Stepped In It

By: Jim Tanner

Chapter One

That day is still so clear in my memory in spite of the years that have passed. As I came around the bend of a narrow path, I saw my first village in the steep mountains of the Highlands Region of The Territory of New Guinea and Papua, later named Papua New Guinea. An old woman stood staring at me and suddenly burst into action.

I was trying to keep up with the senior missionary who instantly became my hero, when he took off at a fast pace up an incline that looked like only a mountain goat could climb. It hadn’t been long since I left my home at sea level and landed in which would be my home for nearly fifty-two years. I had on a pair of jeans and a pair of hiking boots supplied by my new hero’s wife. In just a few seconds, I realized it wasn’t your regular walk in the park, and air was much thinner at over 5,000 feet above sea level. That started the breathing on my upward journey to quickly turn into a fight for survival. I was slipping and sliding, getting my feet wet at each stream we crossed, and gasping for air during my frequent intervals of what I called, “Looking at the scenery.” Did I mention that I was bent over during those times so I couldn’t see much scenery?

Occasionally, my hero would wait for me up the path, but he would disappear in a short time, which left me alone more times than I desired. At the first glance of me, the old woman in the village started wailing, doing a little dancing motion while her shrieks increased in volume. I do remember that she was topless with very little else on. She made her way closer and closer to me, and I thought about running away, but my hero was out of sight and I was still gasping for breath. As she drew closer, she was holding one breast, flapping it in my face and making groping gestures at my privates. The fingers on her hands were like stubs. I found out that it was their custom to cut off a finger joint when a family member died, to show their sorrow. She then lifted one leg off the ground, and increased the volume of her wailing. Some have asked me, “Why didn’t you take off running?” To which I answer, “It’s hard to run on one leg, and besides I didn’t know where to run.”

Reading her body language from my American culture, I was pretty sure she was going to rape me and then eat me. I was in a total panic. I had stepped in it-a new country, culture, language, geography, and bewilderment. When I was without ideas to escape, my hero came down the path to check up on me. He must have chuckled under his breath as he patted the old woman on her back and kept saying a phrase over and over to her. I wasn’t sure what he said, but the woman let go of my leg and her breast long enough for me to get in front of my hero with a new found motivation to keep up with him in spite of my gasping.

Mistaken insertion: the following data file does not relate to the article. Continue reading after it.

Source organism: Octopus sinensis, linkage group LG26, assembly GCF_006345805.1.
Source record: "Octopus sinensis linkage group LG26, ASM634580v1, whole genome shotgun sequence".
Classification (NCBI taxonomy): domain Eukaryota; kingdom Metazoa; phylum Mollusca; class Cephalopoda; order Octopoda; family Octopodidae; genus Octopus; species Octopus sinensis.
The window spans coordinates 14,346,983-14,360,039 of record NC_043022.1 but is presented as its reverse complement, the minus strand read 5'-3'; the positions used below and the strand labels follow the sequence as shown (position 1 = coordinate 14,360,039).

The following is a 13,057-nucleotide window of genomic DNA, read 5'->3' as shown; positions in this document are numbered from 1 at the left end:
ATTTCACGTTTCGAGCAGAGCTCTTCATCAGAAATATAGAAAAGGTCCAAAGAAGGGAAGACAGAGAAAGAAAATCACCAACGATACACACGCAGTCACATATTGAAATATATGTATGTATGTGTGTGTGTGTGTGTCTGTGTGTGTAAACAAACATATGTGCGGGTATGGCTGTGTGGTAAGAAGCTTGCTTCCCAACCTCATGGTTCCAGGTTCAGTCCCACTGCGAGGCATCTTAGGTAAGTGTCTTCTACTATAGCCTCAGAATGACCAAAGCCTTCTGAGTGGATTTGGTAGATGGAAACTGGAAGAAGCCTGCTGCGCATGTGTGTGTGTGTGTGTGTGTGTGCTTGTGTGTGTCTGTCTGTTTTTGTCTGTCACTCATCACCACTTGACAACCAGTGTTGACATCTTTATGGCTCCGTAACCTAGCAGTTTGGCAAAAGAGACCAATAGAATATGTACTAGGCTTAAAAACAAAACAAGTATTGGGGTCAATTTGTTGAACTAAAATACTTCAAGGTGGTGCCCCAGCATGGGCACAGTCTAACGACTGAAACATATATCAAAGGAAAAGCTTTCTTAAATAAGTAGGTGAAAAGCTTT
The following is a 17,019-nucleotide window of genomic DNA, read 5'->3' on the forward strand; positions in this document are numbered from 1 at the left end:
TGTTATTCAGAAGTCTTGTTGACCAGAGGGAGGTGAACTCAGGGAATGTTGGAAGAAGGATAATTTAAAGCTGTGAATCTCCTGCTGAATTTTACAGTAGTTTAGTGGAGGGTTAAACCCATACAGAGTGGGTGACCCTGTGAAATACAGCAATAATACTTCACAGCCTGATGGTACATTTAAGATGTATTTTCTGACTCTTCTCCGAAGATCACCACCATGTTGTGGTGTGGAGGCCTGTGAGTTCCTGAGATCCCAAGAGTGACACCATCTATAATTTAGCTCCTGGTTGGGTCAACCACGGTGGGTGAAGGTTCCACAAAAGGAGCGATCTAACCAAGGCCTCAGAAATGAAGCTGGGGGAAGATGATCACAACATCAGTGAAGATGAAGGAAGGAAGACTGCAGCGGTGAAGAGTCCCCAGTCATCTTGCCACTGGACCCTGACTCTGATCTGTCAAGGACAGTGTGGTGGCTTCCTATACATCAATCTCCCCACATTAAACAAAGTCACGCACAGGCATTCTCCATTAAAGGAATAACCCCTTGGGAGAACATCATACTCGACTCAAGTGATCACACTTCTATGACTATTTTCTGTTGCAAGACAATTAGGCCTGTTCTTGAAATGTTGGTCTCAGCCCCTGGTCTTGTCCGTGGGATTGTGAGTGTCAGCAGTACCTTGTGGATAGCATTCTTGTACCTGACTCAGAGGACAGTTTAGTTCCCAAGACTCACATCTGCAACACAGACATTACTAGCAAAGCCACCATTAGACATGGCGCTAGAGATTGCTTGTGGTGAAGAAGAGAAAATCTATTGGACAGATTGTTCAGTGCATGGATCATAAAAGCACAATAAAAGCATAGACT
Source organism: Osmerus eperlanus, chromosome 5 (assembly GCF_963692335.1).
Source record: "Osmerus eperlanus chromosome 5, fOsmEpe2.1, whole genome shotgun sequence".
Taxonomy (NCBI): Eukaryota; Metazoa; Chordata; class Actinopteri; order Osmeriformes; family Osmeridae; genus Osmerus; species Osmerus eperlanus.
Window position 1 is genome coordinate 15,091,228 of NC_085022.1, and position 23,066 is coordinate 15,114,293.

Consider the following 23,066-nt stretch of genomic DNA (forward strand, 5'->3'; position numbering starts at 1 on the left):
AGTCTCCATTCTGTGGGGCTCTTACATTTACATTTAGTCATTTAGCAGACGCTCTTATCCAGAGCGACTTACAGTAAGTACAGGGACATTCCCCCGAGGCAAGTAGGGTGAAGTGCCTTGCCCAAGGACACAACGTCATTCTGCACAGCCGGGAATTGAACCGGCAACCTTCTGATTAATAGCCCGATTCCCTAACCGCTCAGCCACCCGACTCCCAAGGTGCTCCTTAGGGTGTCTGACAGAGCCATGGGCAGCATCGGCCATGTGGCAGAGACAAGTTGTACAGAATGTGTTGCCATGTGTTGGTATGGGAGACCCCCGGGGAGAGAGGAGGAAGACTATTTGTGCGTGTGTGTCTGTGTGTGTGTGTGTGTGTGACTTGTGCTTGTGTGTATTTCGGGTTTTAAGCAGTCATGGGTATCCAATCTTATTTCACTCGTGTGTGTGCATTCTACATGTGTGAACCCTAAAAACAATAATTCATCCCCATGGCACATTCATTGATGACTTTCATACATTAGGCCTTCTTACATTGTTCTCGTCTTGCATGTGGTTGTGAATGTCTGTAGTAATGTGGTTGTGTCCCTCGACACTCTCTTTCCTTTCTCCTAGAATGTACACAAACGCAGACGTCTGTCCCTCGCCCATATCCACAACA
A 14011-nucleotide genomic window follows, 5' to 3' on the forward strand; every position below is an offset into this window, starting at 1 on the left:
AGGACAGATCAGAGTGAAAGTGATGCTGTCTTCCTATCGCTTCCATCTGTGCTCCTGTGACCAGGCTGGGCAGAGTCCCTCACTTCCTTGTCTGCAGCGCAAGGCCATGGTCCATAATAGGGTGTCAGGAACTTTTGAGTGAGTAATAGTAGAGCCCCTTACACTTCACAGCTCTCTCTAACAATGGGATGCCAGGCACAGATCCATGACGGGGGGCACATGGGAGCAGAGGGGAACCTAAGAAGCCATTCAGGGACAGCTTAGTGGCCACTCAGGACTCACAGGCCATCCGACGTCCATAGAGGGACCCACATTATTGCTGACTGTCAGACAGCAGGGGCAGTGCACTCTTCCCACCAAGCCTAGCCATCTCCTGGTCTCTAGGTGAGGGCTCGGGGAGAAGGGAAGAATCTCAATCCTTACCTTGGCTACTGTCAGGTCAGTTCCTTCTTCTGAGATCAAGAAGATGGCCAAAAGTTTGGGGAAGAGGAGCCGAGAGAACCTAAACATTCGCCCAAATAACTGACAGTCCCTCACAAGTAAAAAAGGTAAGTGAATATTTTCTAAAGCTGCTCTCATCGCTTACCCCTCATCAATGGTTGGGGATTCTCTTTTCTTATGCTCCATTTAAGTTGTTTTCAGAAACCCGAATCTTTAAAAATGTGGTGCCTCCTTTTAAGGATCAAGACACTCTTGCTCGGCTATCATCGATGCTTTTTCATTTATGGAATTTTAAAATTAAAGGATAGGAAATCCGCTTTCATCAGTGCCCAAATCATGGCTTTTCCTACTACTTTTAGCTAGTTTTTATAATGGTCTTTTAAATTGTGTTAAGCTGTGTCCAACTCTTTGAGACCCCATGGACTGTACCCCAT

Later, in another village, I was sitting in a group of people who had gathered to hear my hero teach them something from the Bible. It was in an unknown language to me, but I tried to be attentive, when I felt the back of my shirt being lifted up, and the roughest hand that I had ever felt started rubbing my back. Another surprise from my stalker, but I felt safer in the crowd.

By this time, some of you are probably thinking, “How or why I stepped into this new country with so many strange and different things?” I guess the simple answer would be, “You have to step out your comfort zone to start a new life. The simple answer for why we would go is that it was our calling.” (More about that later).

Later, I found out that my alleged ‘stalker’ was actually filled with unbridled joy when she saw me for the first time. (I get that a lot). She and her tribe believed that when people died, they go to the place of the dead, but can occasionally come back. Why the wailing, groping and breast face-slapping? It was her way of trying to communicate to me that I was her deceased child, whom she had suckled and lost in sickness. I had finally returned. Although it didn’t make sense to me how a black child could come back as a grown white person, it sure did to her and the animistic people of her tribe. (Animism is the belief that there are many unseen spirits who control the world which need to be kept happy by prayers, offerings and following rituals. It’s the prevailing belief of many people in around the world).

Why would my wife and I step into this wildly different country with over 860 languages and be willing to experience culture shock over and over again? To be separated by 9,000 miles from everyone we knew and loved? It was our calling. God asked us to go to Papua New Guinea to spread the good news among her people.

A few other shocks that week are also vivid in our memories. We touched down at the small town of Goroka in December 1969. A man met us at the airport, handed us a key and drove us to the mission guest house there. We managed to get our luggage and two children out of the car, and he quickly departed. We soon realized we had a few questions with no one to ask them to. Where could we buy food to eat, was the water in the galvanized rain tank okay to drink, or did it need to be boiled? etc., etc. We boiled it to be on the safe side, but couldn’t drink it until it cooled down. I took our daughter, Lydia, by the hand and walked down the road to a row of stores until we found one that sold food. There were a lot of people sitting around who were staring curiously at our very white skin (we had come out of winter so our skin was very pale). They seemed to all speak at once in foreign tongues. As we were ready to go into the store, I noticed small cages of guinea pigs which were on sale for breeding or consumption. Poor little things! We bought some food for supper and a bit for breakfast and returned to the guest house before dark, to eat and drink our warm water.